AIM To examine the role of night time lighting and myopia in children in Singapore
METHODS A cross sectional study was conducted on 1001 children in two Singapore schools. Cycloplegic refraction and A-scan biometry measurements were made in both eyes. A detailed questionnaire was completed by the parents to obtain information on night time lighting, near work activity, educational and demographic factors.
RESULTS There was no difference in myopia prevalence rates in children exposed to night time light (33.1%) compared with children who slept in the dark (31.4%) before age 2. In addition, vitreous chamber depth was not related to night light (p=0.58) before age 2. These results remained even after controlling for near work.
CONCLUSION Myopia is not associated with night light in Asian populations.
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Visual input in early life may be important in refractive development. This includes the periodicity of light/dark cycles. In studies in chicks, eyes exposed to continuous light became enlarged and had abnormal refractions.12 Recently, three short articles published in Nature have reported contradictory evidence on the role of night time lighting in the development of myopia in predominantly white populations.3-5 Quinn et alfound a strong association between myopia and night time lighting (p<0.00001), but Zadnik et al and Gwaizdaet al found no association.3-5Myopia is an important public health problem in several Asian countries, and it has been suggested that the relation between ambient lighting at night and myopia be examined in Asian populations because of their higher prevalence.67 We performed a cross sectional study of refractive errors in 1001 Asian schoolchildren in Singapore, in which we examined the role of night time lighting.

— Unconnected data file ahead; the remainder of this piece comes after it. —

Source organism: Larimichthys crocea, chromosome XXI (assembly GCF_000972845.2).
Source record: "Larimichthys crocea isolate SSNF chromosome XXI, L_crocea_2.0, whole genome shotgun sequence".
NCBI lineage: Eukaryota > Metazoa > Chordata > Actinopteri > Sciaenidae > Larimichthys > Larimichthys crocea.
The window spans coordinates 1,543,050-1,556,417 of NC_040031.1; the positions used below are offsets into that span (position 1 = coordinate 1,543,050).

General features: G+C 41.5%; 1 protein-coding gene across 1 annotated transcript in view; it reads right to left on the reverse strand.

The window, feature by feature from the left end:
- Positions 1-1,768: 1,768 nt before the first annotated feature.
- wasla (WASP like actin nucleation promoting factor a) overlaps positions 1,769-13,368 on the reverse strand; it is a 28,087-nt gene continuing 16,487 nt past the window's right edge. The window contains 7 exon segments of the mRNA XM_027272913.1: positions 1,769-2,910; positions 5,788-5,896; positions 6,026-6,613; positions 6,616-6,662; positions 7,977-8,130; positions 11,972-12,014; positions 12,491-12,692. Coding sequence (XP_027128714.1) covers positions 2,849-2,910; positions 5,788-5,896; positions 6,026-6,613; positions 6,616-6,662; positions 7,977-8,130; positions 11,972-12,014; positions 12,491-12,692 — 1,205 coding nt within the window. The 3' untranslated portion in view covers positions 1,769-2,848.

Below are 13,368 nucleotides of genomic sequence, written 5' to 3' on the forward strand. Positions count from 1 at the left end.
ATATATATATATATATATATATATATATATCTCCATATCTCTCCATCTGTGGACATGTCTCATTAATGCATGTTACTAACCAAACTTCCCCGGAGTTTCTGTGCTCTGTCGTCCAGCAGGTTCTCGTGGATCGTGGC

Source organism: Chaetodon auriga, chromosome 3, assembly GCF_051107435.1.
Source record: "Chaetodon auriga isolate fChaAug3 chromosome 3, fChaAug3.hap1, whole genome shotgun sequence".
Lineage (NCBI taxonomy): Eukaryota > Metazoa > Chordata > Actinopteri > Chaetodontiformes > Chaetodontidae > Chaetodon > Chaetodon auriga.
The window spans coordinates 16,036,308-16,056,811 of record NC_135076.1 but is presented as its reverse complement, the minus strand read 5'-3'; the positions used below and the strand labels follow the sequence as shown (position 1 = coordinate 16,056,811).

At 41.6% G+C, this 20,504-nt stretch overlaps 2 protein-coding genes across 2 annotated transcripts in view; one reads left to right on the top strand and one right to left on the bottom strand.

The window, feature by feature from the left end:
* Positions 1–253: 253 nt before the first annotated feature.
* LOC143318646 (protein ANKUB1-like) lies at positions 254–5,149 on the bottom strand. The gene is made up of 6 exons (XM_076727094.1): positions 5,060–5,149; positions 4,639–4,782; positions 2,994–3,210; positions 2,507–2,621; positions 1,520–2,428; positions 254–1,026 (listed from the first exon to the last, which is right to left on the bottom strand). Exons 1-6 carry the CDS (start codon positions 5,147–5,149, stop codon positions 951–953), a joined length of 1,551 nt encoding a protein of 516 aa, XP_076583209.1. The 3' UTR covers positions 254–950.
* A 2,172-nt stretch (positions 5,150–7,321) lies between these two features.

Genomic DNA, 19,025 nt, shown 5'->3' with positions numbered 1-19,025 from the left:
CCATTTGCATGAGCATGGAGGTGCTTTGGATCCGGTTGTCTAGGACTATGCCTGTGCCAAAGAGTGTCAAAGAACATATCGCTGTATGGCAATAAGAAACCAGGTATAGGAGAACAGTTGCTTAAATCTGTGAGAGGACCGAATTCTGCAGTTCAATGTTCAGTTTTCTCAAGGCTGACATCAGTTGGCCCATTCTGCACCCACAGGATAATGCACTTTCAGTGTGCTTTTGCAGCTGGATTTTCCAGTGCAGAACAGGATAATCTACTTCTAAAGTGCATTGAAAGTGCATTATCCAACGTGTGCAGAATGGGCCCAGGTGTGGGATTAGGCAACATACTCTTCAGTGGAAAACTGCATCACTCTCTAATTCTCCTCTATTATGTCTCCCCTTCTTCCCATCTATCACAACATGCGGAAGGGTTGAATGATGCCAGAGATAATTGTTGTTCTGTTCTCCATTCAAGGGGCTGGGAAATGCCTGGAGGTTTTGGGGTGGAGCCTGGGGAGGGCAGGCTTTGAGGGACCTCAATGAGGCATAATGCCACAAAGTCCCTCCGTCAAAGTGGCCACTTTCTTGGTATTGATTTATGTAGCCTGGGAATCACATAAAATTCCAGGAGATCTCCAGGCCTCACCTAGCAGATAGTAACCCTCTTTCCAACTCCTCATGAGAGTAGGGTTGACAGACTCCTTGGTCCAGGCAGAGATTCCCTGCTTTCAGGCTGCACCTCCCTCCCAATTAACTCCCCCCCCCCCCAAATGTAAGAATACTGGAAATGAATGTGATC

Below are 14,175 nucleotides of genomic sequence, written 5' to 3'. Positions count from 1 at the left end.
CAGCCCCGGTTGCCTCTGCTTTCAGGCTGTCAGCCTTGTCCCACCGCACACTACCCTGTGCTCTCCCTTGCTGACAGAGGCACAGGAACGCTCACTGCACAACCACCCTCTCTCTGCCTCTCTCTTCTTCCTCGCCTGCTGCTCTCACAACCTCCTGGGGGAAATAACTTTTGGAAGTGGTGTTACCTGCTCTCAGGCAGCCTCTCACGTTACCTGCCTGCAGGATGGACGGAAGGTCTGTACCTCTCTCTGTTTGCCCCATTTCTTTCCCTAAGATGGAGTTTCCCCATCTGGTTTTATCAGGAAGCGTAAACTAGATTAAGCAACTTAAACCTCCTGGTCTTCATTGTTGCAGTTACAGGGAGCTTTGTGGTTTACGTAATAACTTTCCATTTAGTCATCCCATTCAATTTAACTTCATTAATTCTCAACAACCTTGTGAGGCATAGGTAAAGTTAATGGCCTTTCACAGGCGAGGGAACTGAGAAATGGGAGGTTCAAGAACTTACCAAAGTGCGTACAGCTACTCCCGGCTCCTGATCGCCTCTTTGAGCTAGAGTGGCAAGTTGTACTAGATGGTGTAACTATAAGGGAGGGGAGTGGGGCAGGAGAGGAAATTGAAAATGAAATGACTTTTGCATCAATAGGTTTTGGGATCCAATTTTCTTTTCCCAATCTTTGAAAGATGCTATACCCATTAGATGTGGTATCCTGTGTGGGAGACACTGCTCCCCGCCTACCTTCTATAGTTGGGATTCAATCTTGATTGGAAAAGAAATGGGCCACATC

Materials and methods
All children in grades one to two in the Eastern school and grades one to three in the Northern school in Singapore were invited to participate in a cohort study. The initial cross sectional results of the cohort are presented here. Children aged 7–9 years were examined in November 1999: 49.8% were boys; 72.7% Chinese, 19.3% Malays, 5.6% Indians, and 2.4% from mixed ethnic groups. Study approval was obtained from the ethics committee, Singapore Eye Research Institute and informed written consent was obtained from the parents. Corrected and uncorrected distance visual acuity was measured using logMAR charts following a standard protocol. Cycloplegia was administered with three drops of 1% cyclopentolate instilled 5 minutes apart. Thirty minutes after the last drop, autorefraction was performed using the Canon RK5 autorefractometer (Canon Inc Ltd, Tochigiken, Japan) and A-scan echography using the Nidek Echoscan model US-800 biometry machine (Nidek Co Ltd, Tokyo, Japan).